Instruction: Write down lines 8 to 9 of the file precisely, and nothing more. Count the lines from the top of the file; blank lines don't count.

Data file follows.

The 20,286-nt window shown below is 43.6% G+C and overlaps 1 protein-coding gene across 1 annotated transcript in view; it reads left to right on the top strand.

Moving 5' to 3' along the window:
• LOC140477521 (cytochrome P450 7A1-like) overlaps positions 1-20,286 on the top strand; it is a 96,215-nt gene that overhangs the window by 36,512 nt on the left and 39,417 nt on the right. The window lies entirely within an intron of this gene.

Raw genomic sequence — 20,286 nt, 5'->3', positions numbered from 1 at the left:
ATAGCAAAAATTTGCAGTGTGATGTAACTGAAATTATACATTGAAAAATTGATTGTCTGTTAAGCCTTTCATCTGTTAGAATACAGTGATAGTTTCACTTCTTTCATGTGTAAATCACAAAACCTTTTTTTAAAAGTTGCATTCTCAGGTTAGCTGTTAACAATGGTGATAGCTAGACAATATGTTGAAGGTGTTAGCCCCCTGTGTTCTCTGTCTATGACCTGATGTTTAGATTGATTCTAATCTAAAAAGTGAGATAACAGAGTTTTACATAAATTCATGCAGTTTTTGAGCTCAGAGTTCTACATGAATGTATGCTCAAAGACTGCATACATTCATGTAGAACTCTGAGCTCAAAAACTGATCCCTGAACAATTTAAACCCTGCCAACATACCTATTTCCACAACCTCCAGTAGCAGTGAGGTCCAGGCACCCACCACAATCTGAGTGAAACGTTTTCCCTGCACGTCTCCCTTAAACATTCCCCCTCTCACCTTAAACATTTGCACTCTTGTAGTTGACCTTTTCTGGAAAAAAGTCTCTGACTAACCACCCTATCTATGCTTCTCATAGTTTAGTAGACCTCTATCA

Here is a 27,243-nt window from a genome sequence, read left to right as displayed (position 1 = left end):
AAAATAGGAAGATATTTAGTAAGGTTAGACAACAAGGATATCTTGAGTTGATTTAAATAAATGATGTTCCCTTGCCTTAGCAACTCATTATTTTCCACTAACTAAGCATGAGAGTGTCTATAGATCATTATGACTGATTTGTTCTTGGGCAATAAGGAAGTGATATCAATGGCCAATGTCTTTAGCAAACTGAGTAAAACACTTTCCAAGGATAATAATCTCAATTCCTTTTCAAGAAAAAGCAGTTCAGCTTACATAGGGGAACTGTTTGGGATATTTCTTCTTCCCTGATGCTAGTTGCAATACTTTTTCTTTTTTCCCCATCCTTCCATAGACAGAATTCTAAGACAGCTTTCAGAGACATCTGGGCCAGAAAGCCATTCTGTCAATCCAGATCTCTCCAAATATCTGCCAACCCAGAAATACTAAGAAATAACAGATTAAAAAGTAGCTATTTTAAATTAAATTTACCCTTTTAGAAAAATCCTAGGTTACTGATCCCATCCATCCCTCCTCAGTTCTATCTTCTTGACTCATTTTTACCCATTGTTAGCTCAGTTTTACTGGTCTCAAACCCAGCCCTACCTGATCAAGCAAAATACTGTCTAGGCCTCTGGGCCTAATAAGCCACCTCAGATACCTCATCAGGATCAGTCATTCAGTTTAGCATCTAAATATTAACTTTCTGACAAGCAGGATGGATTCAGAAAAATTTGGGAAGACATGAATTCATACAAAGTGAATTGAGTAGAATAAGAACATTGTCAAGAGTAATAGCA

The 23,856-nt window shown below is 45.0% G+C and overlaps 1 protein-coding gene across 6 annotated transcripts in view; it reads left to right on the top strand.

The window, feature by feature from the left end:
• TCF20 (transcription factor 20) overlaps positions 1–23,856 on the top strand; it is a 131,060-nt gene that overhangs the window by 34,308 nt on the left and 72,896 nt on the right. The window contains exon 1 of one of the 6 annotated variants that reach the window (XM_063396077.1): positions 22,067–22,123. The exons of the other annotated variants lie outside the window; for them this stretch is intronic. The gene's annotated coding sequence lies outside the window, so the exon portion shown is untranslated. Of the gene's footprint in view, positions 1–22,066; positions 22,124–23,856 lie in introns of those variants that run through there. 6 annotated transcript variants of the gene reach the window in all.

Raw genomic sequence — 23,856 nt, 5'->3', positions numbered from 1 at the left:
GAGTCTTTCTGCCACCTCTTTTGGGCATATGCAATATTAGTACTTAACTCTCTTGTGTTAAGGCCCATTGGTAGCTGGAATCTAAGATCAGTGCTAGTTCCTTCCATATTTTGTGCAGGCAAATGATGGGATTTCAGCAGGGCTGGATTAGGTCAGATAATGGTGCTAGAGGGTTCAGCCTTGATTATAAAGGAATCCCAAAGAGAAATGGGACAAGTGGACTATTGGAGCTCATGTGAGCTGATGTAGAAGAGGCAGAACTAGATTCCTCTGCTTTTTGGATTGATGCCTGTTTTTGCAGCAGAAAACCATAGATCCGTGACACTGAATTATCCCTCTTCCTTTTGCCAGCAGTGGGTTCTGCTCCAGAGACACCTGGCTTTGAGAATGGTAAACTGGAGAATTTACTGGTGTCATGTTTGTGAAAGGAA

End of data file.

The 23,856-nt window shown below is 45.0% G+C and overlaps 1 protein-coding gene across 6 annotated transcripts in view; it reads left to right on the top strand.

The window, feature by feature from the left end: